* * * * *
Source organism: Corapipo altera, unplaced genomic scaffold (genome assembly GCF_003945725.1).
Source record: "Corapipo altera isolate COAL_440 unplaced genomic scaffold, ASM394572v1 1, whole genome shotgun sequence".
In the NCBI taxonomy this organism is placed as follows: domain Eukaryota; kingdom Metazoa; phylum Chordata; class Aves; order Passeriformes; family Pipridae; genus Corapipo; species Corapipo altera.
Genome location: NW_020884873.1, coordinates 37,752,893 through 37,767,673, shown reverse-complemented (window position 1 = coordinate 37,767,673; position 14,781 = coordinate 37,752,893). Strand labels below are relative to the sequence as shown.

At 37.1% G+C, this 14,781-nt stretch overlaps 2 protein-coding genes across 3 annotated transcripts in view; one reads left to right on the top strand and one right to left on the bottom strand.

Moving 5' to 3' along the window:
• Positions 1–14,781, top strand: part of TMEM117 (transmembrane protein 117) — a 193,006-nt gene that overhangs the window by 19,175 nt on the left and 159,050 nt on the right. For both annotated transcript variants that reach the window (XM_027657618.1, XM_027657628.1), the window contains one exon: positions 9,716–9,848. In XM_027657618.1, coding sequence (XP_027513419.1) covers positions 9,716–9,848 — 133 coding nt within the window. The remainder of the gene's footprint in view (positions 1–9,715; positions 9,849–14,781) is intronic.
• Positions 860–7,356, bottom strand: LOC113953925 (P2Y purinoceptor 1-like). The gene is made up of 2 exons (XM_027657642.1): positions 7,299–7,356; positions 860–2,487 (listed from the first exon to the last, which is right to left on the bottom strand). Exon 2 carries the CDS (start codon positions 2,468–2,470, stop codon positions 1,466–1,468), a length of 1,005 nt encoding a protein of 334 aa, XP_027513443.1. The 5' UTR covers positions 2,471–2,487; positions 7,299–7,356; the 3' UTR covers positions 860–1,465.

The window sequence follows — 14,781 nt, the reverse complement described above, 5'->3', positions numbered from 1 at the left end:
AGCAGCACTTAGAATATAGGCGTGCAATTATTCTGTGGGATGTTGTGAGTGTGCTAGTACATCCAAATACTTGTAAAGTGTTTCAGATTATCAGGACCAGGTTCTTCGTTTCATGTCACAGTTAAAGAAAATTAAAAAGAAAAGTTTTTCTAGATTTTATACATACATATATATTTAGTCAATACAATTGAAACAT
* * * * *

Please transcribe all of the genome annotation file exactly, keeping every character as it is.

Source organism: Corapipo altera, unplaced genomic scaffold (genome assembly GCF_003945725.1).
Source record: "Corapipo altera isolate COAL_440 unplaced genomic scaffold, ASM394572v1 1, whole genome shotgun sequence".
In the NCBI taxonomy this organism is placed as follows: domain Eukaryota; kingdom Metazoa; phylum Chordata; class Aves; order Passeriformes; family Pipridae; genus Corapipo; species Corapipo altera.
Genome location: NW_020884873.1, coordinates 37,752,893 through 37,767,673, shown reverse-complemented (window position 1 = coordinate 37,767,673; position 14,781 = coordinate 37,752,893). Strand labels below are relative to the sequence as shown.

At 37.1% G+C, this 14,781-nt stretch overlaps 2 protein-coding genes across 3 annotated transcripts in view; one reads left to right on the top strand and one right to left on the bottom strand.

Moving 5' to 3' along the window:
• Positions 1–14,781, top strand: part of TMEM117 (transmembrane protein 117) — a 193,006-nt gene that overhangs the window by 19,175 nt on the left and 159,050 nt on the right. For both annotated transcript variants that reach the window (XM_027657618.1, XM_027657628.1), the window contains one exon: positions 9,716–9,848. In XM_027657618.1, coding sequence (XP_027513419.1) covers positions 9,716–9,848 — 133 coding nt within the window. The remainder of the gene's footprint in view (positions 1–9,715; positions 9,849–14,781) is intronic.
• Positions 860–7,356, bottom strand: LOC113953925 (P2Y purinoceptor 1-like). The gene is made up of 2 exons (XM_027657642.1): positions 7,299–7,356; positions 860–2,487 (listed from the first exon to the last, which is right to left on the bottom strand). Exon 2 carries the CDS (start codon positions 2,468–2,470, stop codon positions 1,466–1,468), a length of 1,005 nt encoding a protein of 334 aa, XP_027513443.1. The 5' UTR covers positions 2,471–2,487; positions 7,299–7,356; the 3' UTR covers positions 860–1,465.

The window sequence follows — 14,781 nt, the reverse complement described above, 5'->3', positions numbered from 1 at the left end:
AGCAGCACTTAGAATATAGGCGTGCAATTATTCTGTGGGATGTTGTGAGTGTGCTAGTACATCCAAATACTTGTAAAGTGTTTCAGATTATCAGGACCAGGTTCTTCGTTTCATGTCACAGTTAAAGAAAATTAAAAAGAAAAGTTTTTCTAGATTTTATACATACATATATATTTAGTCAATACAATTGAAACAT